As for The Scarpetta Factor on the whole, I felt the pacing was off. There was a lot of slow building and seemingly endless (frequently superfluous) narration and explication. A few hundred pages in, it seemed like not a lot had actually happened. I was reminded a bit of high school when you've got a word count you have to meet for an essay and you just kind of babble on and on, saying as little as possible in as many words as you can manage. So that was a bit obnoxious. And the killer (spoiler alert!) ended up being a character recycled from, like, NINE BOOKS AGO. At least (spoiler alert, again!) he was finally offed, for real this time, so that ought to, in theory, be the end of that guy and his friggin' baby-fine hairs.

Ultimately, while I don't think I will ever again purchase another Scarpetta novel, I will almost certainly keep an eye out for them to turn up at the library. I'm glad Cornwell seems to maybe be writing her way back out of the slump she'd fallen into (though, seriously, she needs to fire her editor, do some more story charting, and dispense with the whole "drag the story out for 582 pages, wrap it up in 10" strategy). I'm willing to forgive a lot of less-than-stellar writing, it turns out, if I care about the characters, and they're being treated well by their author. I'm not saying they can't have flaws - everybody has flaws - but it's hard to deal when those flaws overwhelm a previously-likable character, without redemption. Fortunately, it looks like maybe I'll get to follow the lives of Scarpetta and the gang for a little while longer.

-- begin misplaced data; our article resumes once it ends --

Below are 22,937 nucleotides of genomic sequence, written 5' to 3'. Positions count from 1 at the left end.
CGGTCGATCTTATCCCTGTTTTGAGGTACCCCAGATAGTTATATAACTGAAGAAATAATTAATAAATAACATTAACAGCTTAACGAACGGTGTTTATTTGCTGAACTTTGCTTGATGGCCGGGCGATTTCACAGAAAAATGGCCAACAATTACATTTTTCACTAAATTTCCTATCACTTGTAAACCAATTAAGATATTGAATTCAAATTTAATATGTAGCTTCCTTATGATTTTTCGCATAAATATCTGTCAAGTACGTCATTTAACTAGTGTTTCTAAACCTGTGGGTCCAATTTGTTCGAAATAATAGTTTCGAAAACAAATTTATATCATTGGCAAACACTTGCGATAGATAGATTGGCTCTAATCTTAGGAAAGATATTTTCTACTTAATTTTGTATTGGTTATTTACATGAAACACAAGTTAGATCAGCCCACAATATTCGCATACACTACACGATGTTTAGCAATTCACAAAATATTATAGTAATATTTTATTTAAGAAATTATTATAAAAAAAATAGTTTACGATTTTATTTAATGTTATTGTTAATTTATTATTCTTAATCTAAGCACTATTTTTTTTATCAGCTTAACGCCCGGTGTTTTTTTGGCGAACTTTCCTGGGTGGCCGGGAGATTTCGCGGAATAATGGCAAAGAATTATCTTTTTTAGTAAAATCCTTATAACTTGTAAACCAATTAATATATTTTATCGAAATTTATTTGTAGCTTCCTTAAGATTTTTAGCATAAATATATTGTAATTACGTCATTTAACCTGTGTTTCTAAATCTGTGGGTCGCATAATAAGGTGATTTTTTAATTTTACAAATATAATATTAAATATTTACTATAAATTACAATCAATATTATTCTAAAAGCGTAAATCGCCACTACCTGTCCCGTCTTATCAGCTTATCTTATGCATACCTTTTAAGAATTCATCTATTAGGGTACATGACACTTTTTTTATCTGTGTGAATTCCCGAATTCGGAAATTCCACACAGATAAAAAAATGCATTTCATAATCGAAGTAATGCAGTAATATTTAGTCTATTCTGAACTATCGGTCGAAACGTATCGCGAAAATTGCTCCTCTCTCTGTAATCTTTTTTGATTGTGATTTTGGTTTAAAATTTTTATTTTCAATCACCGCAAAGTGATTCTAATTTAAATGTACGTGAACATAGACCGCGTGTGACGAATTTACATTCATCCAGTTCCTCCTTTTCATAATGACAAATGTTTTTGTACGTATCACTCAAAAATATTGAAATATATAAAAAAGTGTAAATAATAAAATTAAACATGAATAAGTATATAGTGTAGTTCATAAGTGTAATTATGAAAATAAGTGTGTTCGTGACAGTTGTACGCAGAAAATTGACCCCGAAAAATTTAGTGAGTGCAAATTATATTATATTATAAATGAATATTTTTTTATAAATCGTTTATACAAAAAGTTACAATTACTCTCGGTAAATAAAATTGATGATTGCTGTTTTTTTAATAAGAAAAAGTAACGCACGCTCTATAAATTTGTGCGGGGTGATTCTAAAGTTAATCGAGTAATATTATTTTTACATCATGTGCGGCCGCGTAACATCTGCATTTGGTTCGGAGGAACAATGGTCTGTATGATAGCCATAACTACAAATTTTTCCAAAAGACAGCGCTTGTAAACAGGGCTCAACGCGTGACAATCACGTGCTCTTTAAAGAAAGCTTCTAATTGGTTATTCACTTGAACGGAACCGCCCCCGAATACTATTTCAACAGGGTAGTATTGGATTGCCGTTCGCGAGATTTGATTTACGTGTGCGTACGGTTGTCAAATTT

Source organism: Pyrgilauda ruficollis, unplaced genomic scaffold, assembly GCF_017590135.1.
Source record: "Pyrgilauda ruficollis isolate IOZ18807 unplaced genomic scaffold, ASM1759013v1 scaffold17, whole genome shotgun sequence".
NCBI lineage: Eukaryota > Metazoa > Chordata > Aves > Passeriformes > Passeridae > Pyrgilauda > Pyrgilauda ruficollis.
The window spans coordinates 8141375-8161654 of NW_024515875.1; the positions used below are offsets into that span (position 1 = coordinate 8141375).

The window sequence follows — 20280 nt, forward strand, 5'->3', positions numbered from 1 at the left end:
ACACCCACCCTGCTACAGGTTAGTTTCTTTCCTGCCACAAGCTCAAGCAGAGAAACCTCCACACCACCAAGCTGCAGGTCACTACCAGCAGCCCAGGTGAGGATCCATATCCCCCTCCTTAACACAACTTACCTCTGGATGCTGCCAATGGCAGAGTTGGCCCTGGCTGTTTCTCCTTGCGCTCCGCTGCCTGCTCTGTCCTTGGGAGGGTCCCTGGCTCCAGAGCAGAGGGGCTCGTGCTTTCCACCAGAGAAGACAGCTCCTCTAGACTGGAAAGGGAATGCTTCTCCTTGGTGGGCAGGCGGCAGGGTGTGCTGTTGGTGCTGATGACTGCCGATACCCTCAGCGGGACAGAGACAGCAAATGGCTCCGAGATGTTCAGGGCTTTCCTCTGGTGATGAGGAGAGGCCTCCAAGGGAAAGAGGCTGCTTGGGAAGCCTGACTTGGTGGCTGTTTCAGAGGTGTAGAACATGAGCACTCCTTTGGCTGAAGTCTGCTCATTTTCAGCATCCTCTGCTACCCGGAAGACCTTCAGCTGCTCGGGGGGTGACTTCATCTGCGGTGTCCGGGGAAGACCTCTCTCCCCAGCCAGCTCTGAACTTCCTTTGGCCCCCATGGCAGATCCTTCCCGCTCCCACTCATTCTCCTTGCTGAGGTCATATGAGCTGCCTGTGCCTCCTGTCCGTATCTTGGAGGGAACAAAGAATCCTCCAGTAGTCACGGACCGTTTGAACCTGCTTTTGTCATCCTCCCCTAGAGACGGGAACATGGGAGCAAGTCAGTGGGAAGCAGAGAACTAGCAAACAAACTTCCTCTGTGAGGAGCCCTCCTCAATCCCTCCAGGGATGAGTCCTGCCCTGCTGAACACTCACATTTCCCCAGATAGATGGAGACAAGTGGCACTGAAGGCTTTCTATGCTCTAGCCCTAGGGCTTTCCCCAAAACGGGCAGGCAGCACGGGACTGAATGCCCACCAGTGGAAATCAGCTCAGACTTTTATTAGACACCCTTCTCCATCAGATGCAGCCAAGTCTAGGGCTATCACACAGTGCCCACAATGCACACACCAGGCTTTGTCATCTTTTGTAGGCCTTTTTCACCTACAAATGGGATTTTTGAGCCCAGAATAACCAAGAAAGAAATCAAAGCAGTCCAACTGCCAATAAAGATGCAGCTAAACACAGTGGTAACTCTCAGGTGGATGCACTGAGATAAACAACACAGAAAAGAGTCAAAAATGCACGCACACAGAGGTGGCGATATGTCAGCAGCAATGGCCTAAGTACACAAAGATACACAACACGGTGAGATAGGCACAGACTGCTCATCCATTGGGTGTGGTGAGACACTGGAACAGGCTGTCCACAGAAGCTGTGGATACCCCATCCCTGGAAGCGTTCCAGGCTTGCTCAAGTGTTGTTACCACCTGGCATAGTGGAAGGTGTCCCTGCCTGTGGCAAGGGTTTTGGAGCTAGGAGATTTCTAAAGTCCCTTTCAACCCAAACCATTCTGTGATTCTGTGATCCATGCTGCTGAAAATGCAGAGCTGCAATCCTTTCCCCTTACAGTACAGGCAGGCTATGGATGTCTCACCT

Monday, November 22, 2010

Tracking back

Since I am currently, like, four or five days behind on pulling photos off my camera, I thought I would take the opportunity to cross another post off my to-do list. So let us travel back almost a month, to Halloween weekend.